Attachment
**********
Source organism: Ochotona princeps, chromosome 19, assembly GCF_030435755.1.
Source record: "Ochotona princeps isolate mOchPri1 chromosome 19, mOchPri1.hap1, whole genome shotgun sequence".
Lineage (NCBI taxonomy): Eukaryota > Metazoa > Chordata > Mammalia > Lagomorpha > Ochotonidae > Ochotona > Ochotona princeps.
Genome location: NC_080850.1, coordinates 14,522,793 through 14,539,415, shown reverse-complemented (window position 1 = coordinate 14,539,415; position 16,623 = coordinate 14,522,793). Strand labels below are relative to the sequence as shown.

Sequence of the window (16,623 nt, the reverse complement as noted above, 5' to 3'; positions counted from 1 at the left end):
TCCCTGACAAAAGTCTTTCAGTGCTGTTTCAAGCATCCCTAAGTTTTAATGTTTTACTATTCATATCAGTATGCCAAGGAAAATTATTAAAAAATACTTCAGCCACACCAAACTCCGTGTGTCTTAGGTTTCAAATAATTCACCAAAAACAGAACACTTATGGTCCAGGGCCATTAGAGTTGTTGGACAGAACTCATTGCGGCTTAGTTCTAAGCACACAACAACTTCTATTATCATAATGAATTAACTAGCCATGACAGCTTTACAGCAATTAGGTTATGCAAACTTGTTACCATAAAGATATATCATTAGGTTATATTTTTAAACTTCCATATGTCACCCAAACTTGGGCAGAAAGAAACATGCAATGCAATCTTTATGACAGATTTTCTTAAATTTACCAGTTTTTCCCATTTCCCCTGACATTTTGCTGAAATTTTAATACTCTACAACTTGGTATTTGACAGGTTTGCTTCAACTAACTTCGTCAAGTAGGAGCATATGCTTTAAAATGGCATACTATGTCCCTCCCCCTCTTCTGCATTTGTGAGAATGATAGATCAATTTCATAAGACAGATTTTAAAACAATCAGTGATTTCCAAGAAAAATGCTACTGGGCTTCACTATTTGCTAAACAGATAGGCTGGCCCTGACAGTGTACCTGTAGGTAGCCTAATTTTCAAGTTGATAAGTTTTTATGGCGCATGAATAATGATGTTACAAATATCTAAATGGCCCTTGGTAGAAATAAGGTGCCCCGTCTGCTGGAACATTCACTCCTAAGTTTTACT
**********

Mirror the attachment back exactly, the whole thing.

Source organism: Ochotona princeps, chromosome 19, assembly GCF_030435755.1.
Source record: "Ochotona princeps isolate mOchPri1 chromosome 19, mOchPri1.hap1, whole genome shotgun sequence".
Lineage (NCBI taxonomy): Eukaryota > Metazoa > Chordata > Mammalia > Lagomorpha > Ochotonidae > Ochotona > Ochotona princeps.
Genome location: NC_080850.1, coordinates 14,522,793 through 14,539,415, shown reverse-complemented (window position 1 = coordinate 14,539,415; position 16,623 = coordinate 14,522,793). Strand labels below are relative to the sequence as shown.

Sequence of the window (16,623 nt, the reverse complement as noted above, 5' to 3'; positions counted from 1 at the left end):
TCCCTGACAAAAGTCTTTCAGTGCTGTTTCAAGCATCCCTAAGTTTTAATGTTTTACTATTCATATCAGTATGCCAAGGAAAATTATTAAAAAATACTTCAGCCACACCAAACTCCGTGTGTCTTAGGTTTCAAATAATTCACCAAAAACAGAACACTTATGGTCCAGGGCCATTAGAGTTGTTGGACAGAACTCATTGCGGCTTAGTTCTAAGCACACAACAACTTCTATTATCATAATGAATTAACTAGCCATGACAGCTTTACAGCAATTAGGTTATGCAAACTTGTTACCATAAAGATATATCATTAGGTTATATTTTTAAACTTCCATATGTCACCCAAACTTGGGCAGAAAGAAACATGCAATGCAATCTTTATGACAGATTTTCTTAAATTTACCAGTTTTTCCCATTTCCCCTGACATTTTGCTGAAATTTTAATACTCTACAACTTGGTATTTGACAGGTTTGCTTCAACTAACTTCGTCAAGTAGGAGCATATGCTTTAAAATGGCATACTATGTCCCTCCCCCTCTTCTGCATTTGTGAGAATGATAGATCAATTTCATAAGACAGATTTTAAAACAATCAGTGATTTCCAAGAAAAATGCTACTGGGCTTCACTATTTGCTAAACAGATAGGCTGGCCCTGACAGTGTACCTGTAGGTAGCCTAATTTTCAAGTTGATAAGTTTTTATGGCGCATGAATAATGATGTTACAAATATCTAAATGGCCCTTGGTAGAAATAAGGTGCCCCGTCTGCTGGAACATTCACTCCTAAGTTTTACT